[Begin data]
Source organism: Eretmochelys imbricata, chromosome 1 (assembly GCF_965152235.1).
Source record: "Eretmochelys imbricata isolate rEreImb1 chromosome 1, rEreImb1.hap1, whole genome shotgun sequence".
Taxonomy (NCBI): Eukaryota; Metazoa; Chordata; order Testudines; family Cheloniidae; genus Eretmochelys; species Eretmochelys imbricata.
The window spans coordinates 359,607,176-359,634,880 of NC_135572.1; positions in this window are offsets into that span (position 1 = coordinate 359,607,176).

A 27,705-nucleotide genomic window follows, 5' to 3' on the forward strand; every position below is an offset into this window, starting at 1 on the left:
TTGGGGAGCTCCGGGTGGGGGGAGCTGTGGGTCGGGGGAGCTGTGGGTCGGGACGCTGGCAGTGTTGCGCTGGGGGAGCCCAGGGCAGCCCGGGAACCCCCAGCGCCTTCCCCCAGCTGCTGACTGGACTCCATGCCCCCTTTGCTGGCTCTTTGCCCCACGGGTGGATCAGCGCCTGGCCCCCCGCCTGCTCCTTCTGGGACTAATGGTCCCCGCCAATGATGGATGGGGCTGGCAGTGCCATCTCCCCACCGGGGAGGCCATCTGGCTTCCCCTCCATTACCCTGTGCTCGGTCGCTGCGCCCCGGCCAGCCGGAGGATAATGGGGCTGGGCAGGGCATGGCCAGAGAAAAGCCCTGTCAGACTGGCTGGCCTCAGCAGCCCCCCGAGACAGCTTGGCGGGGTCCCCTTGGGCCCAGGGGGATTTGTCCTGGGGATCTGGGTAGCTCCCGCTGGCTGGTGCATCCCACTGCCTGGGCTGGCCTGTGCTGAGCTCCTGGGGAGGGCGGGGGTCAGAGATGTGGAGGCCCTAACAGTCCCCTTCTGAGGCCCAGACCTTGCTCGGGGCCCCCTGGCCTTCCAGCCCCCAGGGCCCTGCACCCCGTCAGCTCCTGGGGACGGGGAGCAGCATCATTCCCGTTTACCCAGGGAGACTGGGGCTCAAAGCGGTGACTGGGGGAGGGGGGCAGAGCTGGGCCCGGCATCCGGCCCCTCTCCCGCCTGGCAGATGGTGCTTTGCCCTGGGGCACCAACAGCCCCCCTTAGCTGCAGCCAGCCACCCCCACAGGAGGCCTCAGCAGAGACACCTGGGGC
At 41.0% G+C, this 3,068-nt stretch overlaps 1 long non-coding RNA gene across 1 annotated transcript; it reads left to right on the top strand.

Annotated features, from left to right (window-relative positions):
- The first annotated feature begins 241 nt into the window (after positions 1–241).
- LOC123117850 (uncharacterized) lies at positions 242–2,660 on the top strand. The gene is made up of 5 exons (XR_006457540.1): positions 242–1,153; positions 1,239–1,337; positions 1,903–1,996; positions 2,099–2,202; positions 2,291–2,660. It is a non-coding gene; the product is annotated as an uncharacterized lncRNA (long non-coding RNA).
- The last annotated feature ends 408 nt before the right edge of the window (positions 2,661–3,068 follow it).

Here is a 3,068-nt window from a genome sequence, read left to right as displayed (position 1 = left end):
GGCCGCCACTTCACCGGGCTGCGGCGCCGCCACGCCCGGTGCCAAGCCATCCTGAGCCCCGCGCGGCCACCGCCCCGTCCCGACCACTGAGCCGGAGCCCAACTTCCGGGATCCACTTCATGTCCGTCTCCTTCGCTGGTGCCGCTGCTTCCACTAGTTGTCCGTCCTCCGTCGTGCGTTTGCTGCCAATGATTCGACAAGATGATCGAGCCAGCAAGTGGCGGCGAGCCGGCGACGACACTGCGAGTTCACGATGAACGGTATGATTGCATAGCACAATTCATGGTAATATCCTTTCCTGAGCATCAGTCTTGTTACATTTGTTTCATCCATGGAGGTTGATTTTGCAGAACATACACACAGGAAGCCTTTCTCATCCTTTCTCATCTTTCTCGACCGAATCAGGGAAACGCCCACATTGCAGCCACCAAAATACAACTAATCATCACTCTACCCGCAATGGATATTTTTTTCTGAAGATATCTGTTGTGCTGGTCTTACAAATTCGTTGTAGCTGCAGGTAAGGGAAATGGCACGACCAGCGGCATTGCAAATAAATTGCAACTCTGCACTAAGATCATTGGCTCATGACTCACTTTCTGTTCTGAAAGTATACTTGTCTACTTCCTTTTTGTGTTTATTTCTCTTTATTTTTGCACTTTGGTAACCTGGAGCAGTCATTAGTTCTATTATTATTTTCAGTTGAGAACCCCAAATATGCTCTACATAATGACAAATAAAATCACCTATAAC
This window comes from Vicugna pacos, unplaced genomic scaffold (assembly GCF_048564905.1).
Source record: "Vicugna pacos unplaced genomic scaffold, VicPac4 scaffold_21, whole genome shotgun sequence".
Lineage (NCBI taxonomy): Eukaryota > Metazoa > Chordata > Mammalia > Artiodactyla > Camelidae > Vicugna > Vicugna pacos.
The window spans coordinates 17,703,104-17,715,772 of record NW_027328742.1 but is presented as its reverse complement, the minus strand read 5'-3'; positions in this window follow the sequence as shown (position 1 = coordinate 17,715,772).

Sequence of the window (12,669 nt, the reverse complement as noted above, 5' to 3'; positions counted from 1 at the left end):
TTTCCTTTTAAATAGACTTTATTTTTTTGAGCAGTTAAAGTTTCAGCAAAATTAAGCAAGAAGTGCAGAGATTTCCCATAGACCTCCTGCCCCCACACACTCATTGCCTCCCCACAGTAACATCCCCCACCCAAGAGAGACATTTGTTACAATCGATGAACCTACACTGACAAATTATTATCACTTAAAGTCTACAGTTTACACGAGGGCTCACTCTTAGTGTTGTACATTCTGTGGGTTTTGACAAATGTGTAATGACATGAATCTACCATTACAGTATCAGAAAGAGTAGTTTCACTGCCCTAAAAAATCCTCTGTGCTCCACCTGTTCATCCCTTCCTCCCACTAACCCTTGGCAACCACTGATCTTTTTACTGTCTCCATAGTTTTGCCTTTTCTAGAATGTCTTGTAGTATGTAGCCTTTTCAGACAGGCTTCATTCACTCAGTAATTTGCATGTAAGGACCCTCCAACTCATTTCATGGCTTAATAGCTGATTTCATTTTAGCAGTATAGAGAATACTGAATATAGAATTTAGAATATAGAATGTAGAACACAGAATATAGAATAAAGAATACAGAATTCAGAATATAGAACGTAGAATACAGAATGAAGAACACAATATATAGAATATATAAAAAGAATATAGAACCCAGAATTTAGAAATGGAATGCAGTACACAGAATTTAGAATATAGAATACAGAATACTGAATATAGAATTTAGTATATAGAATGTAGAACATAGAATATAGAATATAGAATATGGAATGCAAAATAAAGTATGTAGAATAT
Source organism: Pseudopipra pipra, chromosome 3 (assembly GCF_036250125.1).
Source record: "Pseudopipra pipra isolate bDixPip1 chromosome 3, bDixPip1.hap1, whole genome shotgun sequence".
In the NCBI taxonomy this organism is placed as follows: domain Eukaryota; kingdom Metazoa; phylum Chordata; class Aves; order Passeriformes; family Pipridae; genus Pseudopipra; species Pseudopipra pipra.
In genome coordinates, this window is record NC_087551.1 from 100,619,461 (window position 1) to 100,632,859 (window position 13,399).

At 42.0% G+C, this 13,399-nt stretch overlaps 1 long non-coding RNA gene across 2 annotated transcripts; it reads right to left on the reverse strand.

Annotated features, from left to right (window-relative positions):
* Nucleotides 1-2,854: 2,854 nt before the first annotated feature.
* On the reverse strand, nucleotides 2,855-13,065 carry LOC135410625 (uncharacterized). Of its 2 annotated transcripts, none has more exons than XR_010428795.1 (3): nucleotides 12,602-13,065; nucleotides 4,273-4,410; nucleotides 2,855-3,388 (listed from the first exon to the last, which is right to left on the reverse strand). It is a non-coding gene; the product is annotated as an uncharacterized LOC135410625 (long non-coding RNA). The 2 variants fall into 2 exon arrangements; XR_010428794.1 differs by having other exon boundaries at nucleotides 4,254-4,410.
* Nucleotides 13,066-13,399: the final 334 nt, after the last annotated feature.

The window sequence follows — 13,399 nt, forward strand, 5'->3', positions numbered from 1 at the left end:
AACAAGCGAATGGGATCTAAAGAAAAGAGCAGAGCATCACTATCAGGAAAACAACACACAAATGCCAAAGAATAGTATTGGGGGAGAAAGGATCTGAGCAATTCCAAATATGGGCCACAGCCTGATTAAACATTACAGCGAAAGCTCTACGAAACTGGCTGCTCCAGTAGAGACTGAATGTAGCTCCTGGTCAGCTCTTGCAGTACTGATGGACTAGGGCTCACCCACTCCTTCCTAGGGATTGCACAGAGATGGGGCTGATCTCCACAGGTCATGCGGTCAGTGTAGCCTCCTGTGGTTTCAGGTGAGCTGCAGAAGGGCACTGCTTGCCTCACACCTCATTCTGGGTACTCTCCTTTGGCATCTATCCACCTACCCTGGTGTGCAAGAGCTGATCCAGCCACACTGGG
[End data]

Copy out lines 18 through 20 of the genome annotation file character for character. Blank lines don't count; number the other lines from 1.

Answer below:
Sequence of the window (12,669 nt, the reverse complement as noted above, 5' to 3'; positions counted from 1 at the left end):
TTTCCTTTTAAATAGACTTTATTTTTTTGAGCAGTTAAAGTTTCAGCAAAATTAAGCAAGAAGTGCAGAGATTTCCCATAGACCTCCTGCCCCCACACACTCATTGCCTCCCCACAGTAACATCCCCCACCCAAGAGAGACATTTGTTACAATCGATGAACCTACACTGACAAATTATTATCACTTAAAGTCTACAGTTTACACGAGGGCTCACTCTTAGTGTTGTACATTCTGTGGGTTTTGACAAATGTGTAATGACATGAATCTACCATTACAGTATCAGAAAGAGTAGTTTCACTGCCCTAAAAAATCCTCTGTGCTCCACCTGTTCATCCCTTCCTCCCACTAACCCTTGGCAACCACTGATCTTTTTACTGTCTCCATAGTTTTGCCTTTTCTAGAATGTCTTGTAGTATGTAGCCTTTTCAGACAGGCTTCATTCACTCAGTAATTTGCATGTAAGGACCCTCCAACTCATTTCATGGCTTAATAGCTGATTTCATTTTAGCAGTATAGAGAATACTGAATATAGAATTTAGAATATAGAATGTAGAACACAGAATATAGAATAAAGAATACAGAATTCAGAATATAGAACGTAGAATACAGAATGAAGAACACAATATATAGAATATATAAAAAGAATATAGAACCCAGAATTTAGAAATGGAATGCAGTACACAGAATTTAGAATATAGAATACAGAATACTGAATATAGAATTTAGTATATAGAATGTAGAACATAGAATATAGAATATAGAATATGGAATGCAAAATAAAGTATGTAGAATAT
Source organism: Pseudopipra pipra, chromosome 3 (assembly GCF_036250125.1).